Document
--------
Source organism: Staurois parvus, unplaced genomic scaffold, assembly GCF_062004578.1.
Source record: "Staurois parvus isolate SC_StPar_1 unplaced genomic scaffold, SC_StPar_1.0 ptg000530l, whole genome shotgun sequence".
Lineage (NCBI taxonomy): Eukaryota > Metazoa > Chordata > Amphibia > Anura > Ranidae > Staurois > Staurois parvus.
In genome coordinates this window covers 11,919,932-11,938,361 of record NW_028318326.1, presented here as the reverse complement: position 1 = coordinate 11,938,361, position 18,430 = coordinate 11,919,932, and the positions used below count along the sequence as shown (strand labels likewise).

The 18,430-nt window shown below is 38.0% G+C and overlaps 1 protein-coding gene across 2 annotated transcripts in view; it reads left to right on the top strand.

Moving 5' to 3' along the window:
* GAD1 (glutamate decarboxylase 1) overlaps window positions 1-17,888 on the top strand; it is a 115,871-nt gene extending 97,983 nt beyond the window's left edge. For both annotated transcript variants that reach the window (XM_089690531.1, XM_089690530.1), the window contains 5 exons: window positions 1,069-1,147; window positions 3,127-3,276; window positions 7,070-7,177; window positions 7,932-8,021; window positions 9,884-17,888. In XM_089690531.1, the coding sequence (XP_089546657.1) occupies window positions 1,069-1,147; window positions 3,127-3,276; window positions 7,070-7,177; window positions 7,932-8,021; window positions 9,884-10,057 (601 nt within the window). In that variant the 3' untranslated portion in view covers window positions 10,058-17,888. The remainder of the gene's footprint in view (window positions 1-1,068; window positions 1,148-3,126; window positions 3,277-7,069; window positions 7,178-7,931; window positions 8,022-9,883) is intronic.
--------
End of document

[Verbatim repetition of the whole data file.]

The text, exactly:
Source organism: Staurois parvus, unplaced genomic scaffold, assembly GCF_062004578.1.
Source record: "Staurois parvus isolate SC_StPar_1 unplaced genomic scaffold, SC_StPar_1.0 ptg000530l, whole genome shotgun sequence".
Lineage (NCBI taxonomy): Eukaryota > Metazoa > Chordata > Amphibia > Anura > Ranidae > Staurois > Staurois parvus.
In genome coordinates this window covers 11,919,932-11,938,361 of record NW_028318326.1, presented here as the reverse complement: position 1 = coordinate 11,938,361, position 18,430 = coordinate 11,919,932, and the positions used below count along the sequence as shown (strand labels likewise).

The 18,430-nt window shown below is 38.0% G+C and overlaps 1 protein-coding gene across 2 annotated transcripts in view; it reads left to right on the top strand.

Moving 5' to 3' along the window:
* GAD1 (glutamate decarboxylase 1) overlaps window positions 1-17,888 on the top strand; it is a 115,871-nt gene extending 97,983 nt beyond the window's left edge. For both annotated transcript variants that reach the window (XM_089690531.1, XM_089690530.1), the window contains 5 exons: window positions 1,069-1,147; window positions 3,127-3,276; window positions 7,070-7,177; window positions 7,932-8,021; window positions 9,884-17,888. In XM_089690531.1, the coding sequence (XP_089546657.1) occupies window positions 1,069-1,147; window positions 3,127-3,276; window positions 7,070-7,177; window positions 7,932-8,021; window positions 9,884-10,057 (601 nt within the window). In that variant the 3' untranslated portion in view covers window positions 10,058-17,888. The remainder of the gene's footprint in view (window positions 1-1,068; window positions 1,148-3,126; window positions 3,277-7,069; window positions 7,178-7,931; window positions 8,022-9,883) is intronic.